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Planta Daninha

Print version ISSN 0100-8358On-line version ISSN 1806-9681

Planta daninha vol.36  Viçosa  2018  Epub Oct 11, 2018 


Economic Threshold of Volunteer Corn GR® in Soybean as a Function of Emergence Time and Origin of Corn

Nível de Dano Econômico de Milho Voluntário RR® em Soja em Função da Época de Emergência e Origem do Milho



1 Universidade de Passo Fundo (UPF), Passo Fundo-RS, Brasil.


Volunteer corn is extremely competitive with soybean and the degree of interference varies with the corn density, time of emergence and origin. The objectives of this work were to determine the economic threshold (ET) of volunteer corn GR® F2 in soybean as a function of the time of emergence (same day and nine days after soybean) and origin (individual plants or clumps). Each clump was manually adjusted to have seven corn plants. Four field experiments were conducted in randomized blocks design with four replicates in Passo Fundo, RS, Brazil. The soybean yield losses (%) were calculated and adjusted to the model of the rectangular hyperbola and generated the parameters for the determination of the ET, that was calculated based on the volunteer corn control costs (US$ ha-1), efficiency of control (%), price paid for soybean (US$ kg-1) and soybean yield (kg ha-1). The ET mean was 0.3 and 0.48 for individual corn plants m-2 emerged together and nine days after soybean, and 0.08 and 0.03 m-2 for individual plants and clumps, respectively. Increases in grain yield and price paid for soybean, greater control efficiency of corn and lower control cost promote reduction in the ET of volunteer corn in soybean. The control of volunteer corn is justified in a density less than 0.5 individual plant m-2 and is close to zero when corn originates from clumps. Volunteer corn is one of the most competitive weed in soybean crops.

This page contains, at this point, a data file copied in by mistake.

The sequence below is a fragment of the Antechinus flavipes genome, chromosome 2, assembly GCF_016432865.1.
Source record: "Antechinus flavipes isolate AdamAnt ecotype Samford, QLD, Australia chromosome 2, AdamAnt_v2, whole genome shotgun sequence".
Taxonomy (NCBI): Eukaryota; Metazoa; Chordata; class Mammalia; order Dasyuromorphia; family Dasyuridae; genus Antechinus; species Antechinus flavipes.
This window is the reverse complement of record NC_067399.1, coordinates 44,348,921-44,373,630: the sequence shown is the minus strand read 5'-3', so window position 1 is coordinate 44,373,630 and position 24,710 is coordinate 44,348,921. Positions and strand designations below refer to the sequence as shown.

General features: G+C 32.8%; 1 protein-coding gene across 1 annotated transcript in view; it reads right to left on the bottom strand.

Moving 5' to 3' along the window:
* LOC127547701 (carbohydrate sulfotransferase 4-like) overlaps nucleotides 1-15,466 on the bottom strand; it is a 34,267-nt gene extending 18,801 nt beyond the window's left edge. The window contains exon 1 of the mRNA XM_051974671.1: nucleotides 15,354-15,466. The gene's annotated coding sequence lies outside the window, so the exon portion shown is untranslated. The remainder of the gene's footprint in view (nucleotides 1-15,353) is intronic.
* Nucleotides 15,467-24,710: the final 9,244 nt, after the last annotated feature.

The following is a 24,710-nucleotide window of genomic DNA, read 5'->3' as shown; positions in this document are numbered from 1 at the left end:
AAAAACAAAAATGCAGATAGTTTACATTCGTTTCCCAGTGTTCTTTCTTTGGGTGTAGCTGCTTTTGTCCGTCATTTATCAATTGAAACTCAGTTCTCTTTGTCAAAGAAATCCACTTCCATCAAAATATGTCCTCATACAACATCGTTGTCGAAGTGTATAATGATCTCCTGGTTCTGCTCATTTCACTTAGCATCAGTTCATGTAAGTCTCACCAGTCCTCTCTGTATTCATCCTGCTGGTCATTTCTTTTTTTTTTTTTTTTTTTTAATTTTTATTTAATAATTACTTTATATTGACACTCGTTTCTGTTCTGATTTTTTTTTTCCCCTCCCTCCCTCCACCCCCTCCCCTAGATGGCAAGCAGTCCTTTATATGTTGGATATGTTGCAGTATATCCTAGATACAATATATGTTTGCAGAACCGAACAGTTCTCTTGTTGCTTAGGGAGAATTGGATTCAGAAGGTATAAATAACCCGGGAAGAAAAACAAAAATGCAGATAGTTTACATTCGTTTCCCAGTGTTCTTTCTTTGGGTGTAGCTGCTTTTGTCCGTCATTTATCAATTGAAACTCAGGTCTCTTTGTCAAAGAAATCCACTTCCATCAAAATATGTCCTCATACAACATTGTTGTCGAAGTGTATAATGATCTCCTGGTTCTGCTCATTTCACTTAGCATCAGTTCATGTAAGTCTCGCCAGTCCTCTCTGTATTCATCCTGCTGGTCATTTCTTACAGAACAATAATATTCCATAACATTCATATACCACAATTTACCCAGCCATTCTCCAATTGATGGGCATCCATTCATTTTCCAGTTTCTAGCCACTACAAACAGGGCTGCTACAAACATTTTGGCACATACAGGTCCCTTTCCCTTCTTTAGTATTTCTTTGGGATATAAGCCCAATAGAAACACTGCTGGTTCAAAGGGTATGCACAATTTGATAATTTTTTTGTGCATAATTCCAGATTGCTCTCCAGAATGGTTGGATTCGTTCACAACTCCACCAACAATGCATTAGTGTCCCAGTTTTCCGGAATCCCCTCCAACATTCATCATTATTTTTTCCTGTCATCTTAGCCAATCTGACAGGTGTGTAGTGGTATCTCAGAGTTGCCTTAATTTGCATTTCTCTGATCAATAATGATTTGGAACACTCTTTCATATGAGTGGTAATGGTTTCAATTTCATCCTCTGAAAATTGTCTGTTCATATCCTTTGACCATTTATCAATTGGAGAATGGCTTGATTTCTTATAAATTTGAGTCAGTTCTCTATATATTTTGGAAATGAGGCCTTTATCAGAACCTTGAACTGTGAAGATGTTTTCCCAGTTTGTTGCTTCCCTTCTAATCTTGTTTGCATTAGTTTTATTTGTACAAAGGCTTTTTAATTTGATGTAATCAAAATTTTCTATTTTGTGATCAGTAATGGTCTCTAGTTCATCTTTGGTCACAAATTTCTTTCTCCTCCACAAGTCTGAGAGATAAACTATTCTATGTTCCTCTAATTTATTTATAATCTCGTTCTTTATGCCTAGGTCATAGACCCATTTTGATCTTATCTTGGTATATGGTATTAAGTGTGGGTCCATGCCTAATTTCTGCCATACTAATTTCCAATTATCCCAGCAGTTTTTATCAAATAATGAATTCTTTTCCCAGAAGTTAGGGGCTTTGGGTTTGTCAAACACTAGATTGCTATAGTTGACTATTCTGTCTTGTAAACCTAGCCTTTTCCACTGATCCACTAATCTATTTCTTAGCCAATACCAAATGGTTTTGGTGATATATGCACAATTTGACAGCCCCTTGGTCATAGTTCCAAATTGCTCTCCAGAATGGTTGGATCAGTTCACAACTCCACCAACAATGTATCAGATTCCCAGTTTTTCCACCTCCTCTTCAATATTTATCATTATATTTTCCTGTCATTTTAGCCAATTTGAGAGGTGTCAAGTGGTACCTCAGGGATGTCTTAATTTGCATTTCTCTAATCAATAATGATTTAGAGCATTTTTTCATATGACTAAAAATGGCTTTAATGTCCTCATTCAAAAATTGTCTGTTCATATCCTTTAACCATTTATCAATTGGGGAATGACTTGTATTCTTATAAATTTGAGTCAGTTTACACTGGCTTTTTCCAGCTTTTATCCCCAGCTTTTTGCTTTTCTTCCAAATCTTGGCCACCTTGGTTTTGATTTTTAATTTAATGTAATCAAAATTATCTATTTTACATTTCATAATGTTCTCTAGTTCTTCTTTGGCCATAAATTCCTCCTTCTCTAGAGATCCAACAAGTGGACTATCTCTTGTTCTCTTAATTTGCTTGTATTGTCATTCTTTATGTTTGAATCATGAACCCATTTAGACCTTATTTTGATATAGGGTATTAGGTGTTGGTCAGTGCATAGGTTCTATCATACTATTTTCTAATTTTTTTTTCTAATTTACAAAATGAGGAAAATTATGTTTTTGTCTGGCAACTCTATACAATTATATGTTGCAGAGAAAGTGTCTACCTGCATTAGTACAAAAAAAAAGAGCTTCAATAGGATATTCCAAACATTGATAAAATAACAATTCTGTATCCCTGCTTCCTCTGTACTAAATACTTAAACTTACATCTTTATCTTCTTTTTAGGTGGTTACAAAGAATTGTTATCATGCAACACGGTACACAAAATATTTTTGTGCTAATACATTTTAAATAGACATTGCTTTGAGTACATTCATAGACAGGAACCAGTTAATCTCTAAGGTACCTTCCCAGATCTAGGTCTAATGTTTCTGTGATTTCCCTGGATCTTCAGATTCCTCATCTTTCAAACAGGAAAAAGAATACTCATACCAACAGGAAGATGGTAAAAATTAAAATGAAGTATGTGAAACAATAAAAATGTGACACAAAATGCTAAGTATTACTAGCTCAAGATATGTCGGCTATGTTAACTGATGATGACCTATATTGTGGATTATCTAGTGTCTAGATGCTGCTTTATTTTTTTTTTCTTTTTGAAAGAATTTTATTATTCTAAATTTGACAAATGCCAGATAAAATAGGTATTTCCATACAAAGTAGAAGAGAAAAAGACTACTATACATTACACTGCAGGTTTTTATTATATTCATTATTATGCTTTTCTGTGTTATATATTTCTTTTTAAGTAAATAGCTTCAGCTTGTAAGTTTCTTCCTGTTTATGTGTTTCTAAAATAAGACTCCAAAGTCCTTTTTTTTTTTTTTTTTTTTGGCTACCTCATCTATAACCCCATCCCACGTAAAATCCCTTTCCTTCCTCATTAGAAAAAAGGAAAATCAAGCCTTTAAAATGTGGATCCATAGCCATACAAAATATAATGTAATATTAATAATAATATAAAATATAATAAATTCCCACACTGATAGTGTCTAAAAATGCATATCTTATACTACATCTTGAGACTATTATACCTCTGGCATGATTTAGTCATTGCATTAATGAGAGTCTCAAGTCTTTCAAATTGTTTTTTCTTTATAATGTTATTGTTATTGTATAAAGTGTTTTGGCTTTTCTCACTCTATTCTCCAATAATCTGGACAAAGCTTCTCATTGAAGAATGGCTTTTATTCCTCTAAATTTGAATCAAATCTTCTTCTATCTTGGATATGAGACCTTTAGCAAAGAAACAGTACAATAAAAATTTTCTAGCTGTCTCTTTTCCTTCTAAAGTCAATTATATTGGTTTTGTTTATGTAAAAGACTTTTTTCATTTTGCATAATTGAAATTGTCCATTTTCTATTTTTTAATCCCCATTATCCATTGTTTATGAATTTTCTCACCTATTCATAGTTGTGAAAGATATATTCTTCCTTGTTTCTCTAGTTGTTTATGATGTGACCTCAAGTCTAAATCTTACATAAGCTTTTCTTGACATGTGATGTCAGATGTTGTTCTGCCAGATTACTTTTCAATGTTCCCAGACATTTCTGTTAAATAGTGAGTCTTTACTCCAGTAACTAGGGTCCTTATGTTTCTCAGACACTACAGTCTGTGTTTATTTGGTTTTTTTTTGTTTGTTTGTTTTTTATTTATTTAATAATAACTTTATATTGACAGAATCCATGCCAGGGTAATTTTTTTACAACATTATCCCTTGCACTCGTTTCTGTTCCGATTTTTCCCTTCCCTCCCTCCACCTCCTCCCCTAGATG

Keywords: Glycine max; Zea mays; individual plants; clumps; rectangular hyperbola


Milho voluntário é extremamente competitivo com a soja, e o grau de interferência varia com a população, época de emergência e origem. O objetivo deste trabalho foi determinar o nível de dano econômico (NDE) de milho voluntário RR® F2 em soja em função da época de emergência (mesmo dia e nove dias após a soja) e origem (plantas individuais ou touceiras). Cada touceira foi ajustada manualmente para conter sete plantas de milho. Foram realizados quatro experimentos a campo no delineamento de blocos casualisados com quatro repetições, em Passo Fundo, RS, Brasil. As perdas percentuais no rendimento de grãos da soja foram calculadas e ajustadas ao modelo da hipérbole retangular, sendo gerados os parâmetros para determinar o NDE, que foi calculado em função do custo de controle do milho voluntário (US$ ha-1), eficiência de controle do milho (%), do preço pago pela soja (US$ kg-1) e do rendimento de grãos da soja (kg ha-1). O NDE médio foi de 0,3 e 0,48 plantas individuais de milho m-2 emergidas junto e nove dias após a soja, e de 0,08 e 0,03 m-2 para plantas individuais e touceiras, respectivamente. Aumentos no rendimento de grãos e preço pago pela soja, maior eficiência de controle do milho e diminuição do custo de controle promovem redução no NDE de milho voluntário em soja. Dessa forma, o controle de milho voluntário justifica-se em população inferior a 0,5 planta individual m-2 e aproxima-se de zero quando o milho for originado de touceiras. O milho voluntário é uma das mais competitivas plantas daninhas em soja.

Palavras-chave: Glycine max; Zea mays; plantas individuais; touceiras; hipérbole retangular


Occurrence of volunteer corn (VC) in soybean crops had been reported before the introduction of herbicide-tolerant transgenic crops (Andersen, 1976). However, the cultivation of glyphosate-resistant (GR®) corn increased the frequency of volunteer plants in soybean crops (Davis et al., 2008), especially when following GR® corn in a no-till rotation system (Beckett and Stoller, 1988; Deen et al., 2006). VC originate from unharvested seeds or those lost during harvest (abandoned crops, poor harvest). These seeds occur individually, producing individual plants, or as whole ears or rachis segments, resulting in clumps derived from several seeds present at a single point (Newcomer, 1971; Beckett and Stoller, 1988).

Corn clumps are common in soybean crops (Deen et al., 2006) and are difficult to manage because seeds germination is nonuniform, resulting in emergence flushes (López Ovejero et al., 2016). Independent of its origin, VC interferes with soybean and causes significant yield losses, especially when corn comes up from clumps (Marquardt et al., 2012; López Ovejero et al., 2016; Piasecki et al., 2018).